Why is Somalia bent on legalizing child marriage?

Nii Ntreh August 23, 2020
A bill in Somalia's parliament seeks to legalize child and forced marriage. Photo Credit: Neonnettle.com

Somali legislators are considering passing a bill that will give legal backing to child and forced marriages in the East African nation that already has one of the highest rates of child marriages in the world.

The Sexual Intercourse Related Crimes Bill will allow young girls who have reached puberty to get married. According to the United Nations special representative on sexual violence in conflict, Pramila Patten, the bill also provides too much wiggle room for sexual offenders and very little protection for victims.

It was presented before the parliament last Saturday for discussion.

Abdiwali Sheikh Ibrahim, the deputy speaker of Somalia‘s lower legislative body, told Reuters that the bill was drafted with input from the ministries of justice and women and human development as well as Islamic scholars in the country.

“This bill is about discussion. Every MP has his/her own saying on it. We want it passed after discussion,” Ibrahim said.

But the bill is a departure from another, the widely applauded Sexual Offences Bill which has been in the lower house since 2018. The bill is a comprehensive instrument that criminalizes gender-based violence and child marriage.

In the 2018 bill, displaced people are also guaranteed protection against sexual violence. It also outlines how police and prosecutors are supposed to handle violence against women in a religiously conservative country.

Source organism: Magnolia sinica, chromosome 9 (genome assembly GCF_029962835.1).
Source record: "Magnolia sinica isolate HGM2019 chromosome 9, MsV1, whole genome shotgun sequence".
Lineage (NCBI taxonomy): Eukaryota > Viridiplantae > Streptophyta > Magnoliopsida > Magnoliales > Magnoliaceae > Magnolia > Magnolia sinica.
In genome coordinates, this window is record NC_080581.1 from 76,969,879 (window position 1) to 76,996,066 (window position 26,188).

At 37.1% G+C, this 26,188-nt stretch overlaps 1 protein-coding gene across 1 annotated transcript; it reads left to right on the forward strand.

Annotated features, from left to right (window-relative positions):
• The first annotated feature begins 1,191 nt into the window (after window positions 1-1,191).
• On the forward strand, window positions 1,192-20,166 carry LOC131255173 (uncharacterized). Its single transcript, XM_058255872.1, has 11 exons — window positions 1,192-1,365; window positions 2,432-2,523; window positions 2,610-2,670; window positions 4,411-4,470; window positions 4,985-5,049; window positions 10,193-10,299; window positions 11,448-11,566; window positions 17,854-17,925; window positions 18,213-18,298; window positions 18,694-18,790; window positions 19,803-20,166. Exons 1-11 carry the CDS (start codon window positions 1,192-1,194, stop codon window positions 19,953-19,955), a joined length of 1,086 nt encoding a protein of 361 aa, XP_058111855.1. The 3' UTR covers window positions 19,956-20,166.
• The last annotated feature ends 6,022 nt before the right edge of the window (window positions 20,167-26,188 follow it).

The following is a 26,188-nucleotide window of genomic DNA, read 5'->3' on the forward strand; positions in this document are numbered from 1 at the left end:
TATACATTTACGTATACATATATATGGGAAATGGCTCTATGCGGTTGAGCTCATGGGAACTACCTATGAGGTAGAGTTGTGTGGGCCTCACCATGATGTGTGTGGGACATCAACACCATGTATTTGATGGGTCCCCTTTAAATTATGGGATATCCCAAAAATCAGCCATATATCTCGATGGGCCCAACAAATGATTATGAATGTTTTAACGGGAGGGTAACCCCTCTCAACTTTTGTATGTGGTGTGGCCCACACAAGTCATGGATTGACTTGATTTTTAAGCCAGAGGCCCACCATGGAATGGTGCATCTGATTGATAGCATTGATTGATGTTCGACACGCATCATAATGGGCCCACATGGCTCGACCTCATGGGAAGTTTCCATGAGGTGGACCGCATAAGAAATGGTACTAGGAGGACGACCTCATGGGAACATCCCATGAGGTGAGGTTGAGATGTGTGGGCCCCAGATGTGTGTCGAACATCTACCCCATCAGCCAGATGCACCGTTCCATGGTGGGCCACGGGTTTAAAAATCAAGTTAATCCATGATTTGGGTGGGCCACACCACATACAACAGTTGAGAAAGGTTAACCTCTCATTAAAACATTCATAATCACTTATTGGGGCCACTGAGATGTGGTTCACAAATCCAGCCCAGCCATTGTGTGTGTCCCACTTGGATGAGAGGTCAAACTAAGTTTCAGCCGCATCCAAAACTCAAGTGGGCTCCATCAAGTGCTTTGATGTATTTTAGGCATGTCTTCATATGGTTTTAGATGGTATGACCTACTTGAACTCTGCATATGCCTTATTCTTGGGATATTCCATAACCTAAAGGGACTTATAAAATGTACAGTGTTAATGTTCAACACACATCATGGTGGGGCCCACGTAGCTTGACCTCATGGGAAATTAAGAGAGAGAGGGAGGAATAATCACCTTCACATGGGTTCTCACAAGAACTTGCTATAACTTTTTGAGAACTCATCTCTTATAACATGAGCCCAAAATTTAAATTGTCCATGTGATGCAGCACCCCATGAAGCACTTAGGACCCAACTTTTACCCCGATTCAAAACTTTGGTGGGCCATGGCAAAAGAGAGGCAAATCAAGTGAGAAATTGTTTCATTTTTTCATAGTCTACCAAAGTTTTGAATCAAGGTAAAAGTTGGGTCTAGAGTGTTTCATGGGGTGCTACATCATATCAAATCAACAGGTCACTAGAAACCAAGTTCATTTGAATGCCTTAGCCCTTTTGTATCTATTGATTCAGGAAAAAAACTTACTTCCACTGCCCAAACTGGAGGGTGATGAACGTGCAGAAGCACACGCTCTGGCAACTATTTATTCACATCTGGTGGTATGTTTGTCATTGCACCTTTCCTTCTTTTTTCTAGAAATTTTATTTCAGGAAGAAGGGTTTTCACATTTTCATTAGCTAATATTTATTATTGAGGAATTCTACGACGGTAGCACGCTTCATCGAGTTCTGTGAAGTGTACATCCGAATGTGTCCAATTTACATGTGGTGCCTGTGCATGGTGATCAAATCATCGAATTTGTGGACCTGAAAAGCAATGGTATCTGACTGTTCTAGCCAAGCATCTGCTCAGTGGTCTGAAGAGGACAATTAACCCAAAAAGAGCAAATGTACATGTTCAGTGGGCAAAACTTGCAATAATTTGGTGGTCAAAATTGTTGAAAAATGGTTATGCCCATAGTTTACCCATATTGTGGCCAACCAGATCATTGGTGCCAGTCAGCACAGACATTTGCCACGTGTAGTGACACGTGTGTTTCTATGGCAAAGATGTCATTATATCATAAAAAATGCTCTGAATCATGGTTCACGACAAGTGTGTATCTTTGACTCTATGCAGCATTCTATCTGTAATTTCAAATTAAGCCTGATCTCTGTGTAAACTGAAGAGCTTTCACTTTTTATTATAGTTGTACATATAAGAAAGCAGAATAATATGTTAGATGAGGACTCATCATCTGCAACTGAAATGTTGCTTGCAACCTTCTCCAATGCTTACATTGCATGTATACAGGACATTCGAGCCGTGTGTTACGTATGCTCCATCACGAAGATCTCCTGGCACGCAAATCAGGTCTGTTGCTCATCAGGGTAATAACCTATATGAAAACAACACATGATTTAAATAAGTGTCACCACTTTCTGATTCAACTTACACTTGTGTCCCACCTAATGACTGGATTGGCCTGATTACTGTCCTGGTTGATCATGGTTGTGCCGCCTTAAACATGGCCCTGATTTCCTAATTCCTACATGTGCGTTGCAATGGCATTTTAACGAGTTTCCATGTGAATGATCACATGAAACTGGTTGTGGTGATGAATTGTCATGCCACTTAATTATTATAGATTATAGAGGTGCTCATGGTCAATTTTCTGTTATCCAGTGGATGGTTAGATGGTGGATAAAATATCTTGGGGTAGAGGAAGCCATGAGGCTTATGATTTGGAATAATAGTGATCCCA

Old bill too radical

The sudden drafting and discussion on a new bill that sets a tone lower than what was before the lower house only means one thing: lawmakers found the 2018 bill too radical for Somali society.

According to a 2014 analysis by the UN, about 45% of young Somali girls will be forced into “a union” before they turn 18. Many of these unions are forced by poverty, but also as a result of custom.

In 2019, the speaker of the house, Mohamed Mursal Abdurahman, asked that cabinet rework the Sexual Offences Bill of 2018 because it “deviated from established law”. Abdurahman said the bill needed “substantive amendments” before being re-tabled before parliament.

It was not clear what these amendments had to be but social activists argued at the time that unwillingness on the part of lawmakers to debate the bill only meant the bill made them uncomfortable.

The British ambassador to Somalia, Ben Fender, has decried the new bill, tweeting that now is a “[B]ig moment for MPs to decide Somalia’s future values.”

Fender added: “Govt submitted a modern Sexual Offences bill after consulting imams, scholars. Never debated. New draft allows marriage at puberty + says a forced marriage is one where the family (not individual) doesn’t consent.”

Ilwad Elman, a Somali who runs a social welfare organization in Mogadishu, also tweeted ahead of the International Youth Day on Wednesday: “I don’t wanna see any Somali officials participating online to celebrate … when you’re trying to steal their childhood away from them RIGHT NOW with the intercourse bill legalizing child marriage.”

Some in the country are already speaking out against the new bill, using social media to attract international attention to the bill and put pressure on Somali lawmakers to pass the old bill.

Last Edited by:Mildred Europa Taylor Updated: August 22, 2020


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